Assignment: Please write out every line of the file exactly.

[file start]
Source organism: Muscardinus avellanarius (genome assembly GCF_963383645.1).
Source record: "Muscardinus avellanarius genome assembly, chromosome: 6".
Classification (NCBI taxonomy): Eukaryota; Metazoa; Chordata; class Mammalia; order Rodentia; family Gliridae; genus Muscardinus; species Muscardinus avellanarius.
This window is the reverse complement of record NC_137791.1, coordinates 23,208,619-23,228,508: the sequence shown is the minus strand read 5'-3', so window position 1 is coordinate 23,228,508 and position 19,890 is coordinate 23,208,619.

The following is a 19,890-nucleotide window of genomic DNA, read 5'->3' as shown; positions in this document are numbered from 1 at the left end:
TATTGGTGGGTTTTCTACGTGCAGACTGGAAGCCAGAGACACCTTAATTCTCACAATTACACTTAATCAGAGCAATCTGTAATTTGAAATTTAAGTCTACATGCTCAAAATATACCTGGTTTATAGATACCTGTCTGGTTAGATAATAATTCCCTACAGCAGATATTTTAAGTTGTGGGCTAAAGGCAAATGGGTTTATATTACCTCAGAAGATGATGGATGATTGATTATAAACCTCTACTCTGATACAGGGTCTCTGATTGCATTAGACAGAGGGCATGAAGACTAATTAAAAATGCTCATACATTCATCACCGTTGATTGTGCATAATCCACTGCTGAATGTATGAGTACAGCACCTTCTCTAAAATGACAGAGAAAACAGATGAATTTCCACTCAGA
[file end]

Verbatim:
Source organism: Muscardinus avellanarius (genome assembly GCF_963383645.1).
Source record: "Muscardinus avellanarius genome assembly, chromosome: 6".
Classification (NCBI taxonomy): Eukaryota; Metazoa; Chordata; class Mammalia; order Rodentia; family Gliridae; genus Muscardinus; species Muscardinus avellanarius.
This window is the reverse complement of record NC_137791.1, coordinates 23,208,619-23,228,508: the sequence shown is the minus strand read 5'-3', so window position 1 is coordinate 23,228,508 and position 19,890 is coordinate 23,208,619.

The following is a 19,890-nucleotide window of genomic DNA, read 5'->3' as shown; positions in this document are numbered from 1 at the left end:
TATTGGTGGGTTTTCTACGTGCAGACTGGAAGCCAGAGACACCTTAATTCTCACAATTACACTTAATCAGAGCAATCTGTAATTTGAAATTTAAGTCTACATGCTCAAAATATACCTGGTTTATAGATACCTGTCTGGTTAGATAATAATTCCCTACAGCAGATATTTTAAGTTGTGGGCTAAAGGCAAATGGGTTTATATTACCTCAGAAGATGATGGATGATTGATTATAAACCTCTACTCTGATACAGGGTCTCTGATTGCATTAGACAGAGGGCATGAAGACTAATTAAAAATGCTCATACATTCATCACCGTTGATTGTGCATAATCCACTGCTGAATGTATGAGTACAGCACCTTCTCTAAAATGACAGAGAAAACAGATGAATTTCCACTCAGA